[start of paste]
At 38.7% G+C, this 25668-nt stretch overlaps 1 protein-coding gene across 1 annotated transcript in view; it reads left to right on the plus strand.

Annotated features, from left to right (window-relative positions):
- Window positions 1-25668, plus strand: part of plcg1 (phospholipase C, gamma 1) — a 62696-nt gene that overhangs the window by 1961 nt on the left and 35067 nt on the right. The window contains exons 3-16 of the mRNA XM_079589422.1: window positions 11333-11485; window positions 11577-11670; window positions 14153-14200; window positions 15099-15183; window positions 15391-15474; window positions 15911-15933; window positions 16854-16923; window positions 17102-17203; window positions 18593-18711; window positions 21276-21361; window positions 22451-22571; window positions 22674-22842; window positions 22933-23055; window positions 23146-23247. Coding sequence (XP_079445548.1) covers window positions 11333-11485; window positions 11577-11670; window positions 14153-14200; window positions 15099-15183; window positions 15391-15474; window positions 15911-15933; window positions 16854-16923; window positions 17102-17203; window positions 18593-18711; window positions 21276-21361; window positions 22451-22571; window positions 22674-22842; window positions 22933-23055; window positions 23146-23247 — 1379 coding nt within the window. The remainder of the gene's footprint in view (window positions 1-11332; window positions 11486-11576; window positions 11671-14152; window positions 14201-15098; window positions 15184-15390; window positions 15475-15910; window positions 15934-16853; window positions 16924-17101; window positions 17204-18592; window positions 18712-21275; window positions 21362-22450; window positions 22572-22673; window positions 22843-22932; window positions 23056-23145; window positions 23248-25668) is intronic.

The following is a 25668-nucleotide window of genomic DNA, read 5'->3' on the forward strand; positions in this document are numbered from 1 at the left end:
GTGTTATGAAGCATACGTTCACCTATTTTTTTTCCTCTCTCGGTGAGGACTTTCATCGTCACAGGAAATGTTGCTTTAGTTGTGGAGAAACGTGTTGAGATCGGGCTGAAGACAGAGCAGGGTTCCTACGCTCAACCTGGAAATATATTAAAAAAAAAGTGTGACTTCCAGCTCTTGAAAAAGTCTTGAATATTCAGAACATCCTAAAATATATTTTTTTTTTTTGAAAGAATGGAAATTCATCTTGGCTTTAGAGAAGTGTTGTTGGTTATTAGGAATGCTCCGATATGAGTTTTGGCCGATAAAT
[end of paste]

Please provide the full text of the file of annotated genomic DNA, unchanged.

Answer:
At 38.7% G+C, this 25668-nt stretch overlaps 1 protein-coding gene across 1 annotated transcript in view; it reads left to right on the plus strand.

Annotated features, from left to right (window-relative positions):
- Window positions 1-25668, plus strand: part of plcg1 (phospholipase C, gamma 1) — a 62696-nt gene that overhangs the window by 1961 nt on the left and 35067 nt on the right. The window contains exons 3-16 of the mRNA XM_079589422.1: window positions 11333-11485; window positions 11577-11670; window positions 14153-14200; window positions 15099-15183; window positions 15391-15474; window positions 15911-15933; window positions 16854-16923; window positions 17102-17203; window positions 18593-18711; window positions 21276-21361; window positions 22451-22571; window positions 22674-22842; window positions 22933-23055; window positions 23146-23247. Coding sequence (XP_079445548.1) covers window positions 11333-11485; window positions 11577-11670; window positions 14153-14200; window positions 15099-15183; window positions 15391-15474; window positions 15911-15933; window positions 16854-16923; window positions 17102-17203; window positions 18593-18711; window positions 21276-21361; window positions 22451-22571; window positions 22674-22842; window positions 22933-23055; window positions 23146-23247 — 1379 coding nt within the window. The remainder of the gene's footprint in view (window positions 1-11332; window positions 11486-11576; window positions 11671-14152; window positions 14201-15098; window positions 15184-15390; window positions 15475-15910; window positions 15934-16853; window positions 16924-17101; window positions 17204-18592; window positions 18712-21275; window positions 21362-22450; window positions 22572-22673; window positions 22843-22932; window positions 23056-23145; window positions 23248-25668) is intronic.

The following is a 25668-nucleotide window of genomic DNA, read 5'->3' on the forward strand; positions in this document are numbered from 1 at the left end:
GTGTTATGAAGCATACGTTCACCTATTTTTTTTCCTCTCTCGGTGAGGACTTTCATCGTCACAGGAAATGTTGCTTTAGTTGTGGAGAAACGTGTTGAGATCGGGCTGAAGACAGAGCAGGGTTCCTACGCTCAACCTGGAAATATATTAAAAAAAAAGTGTGACTTCCAGCTCTTGAAAAAGTCTTGAATATTCAGAACATCCTAAAATATATTTTTTTTTTTTGAAAGAATGGAAATTCATCTTGGCTTTAGAGAAGTGTTGTTGGTTATTAGGAATGCTCCGATATGAGTTTTGGCCGATAAAT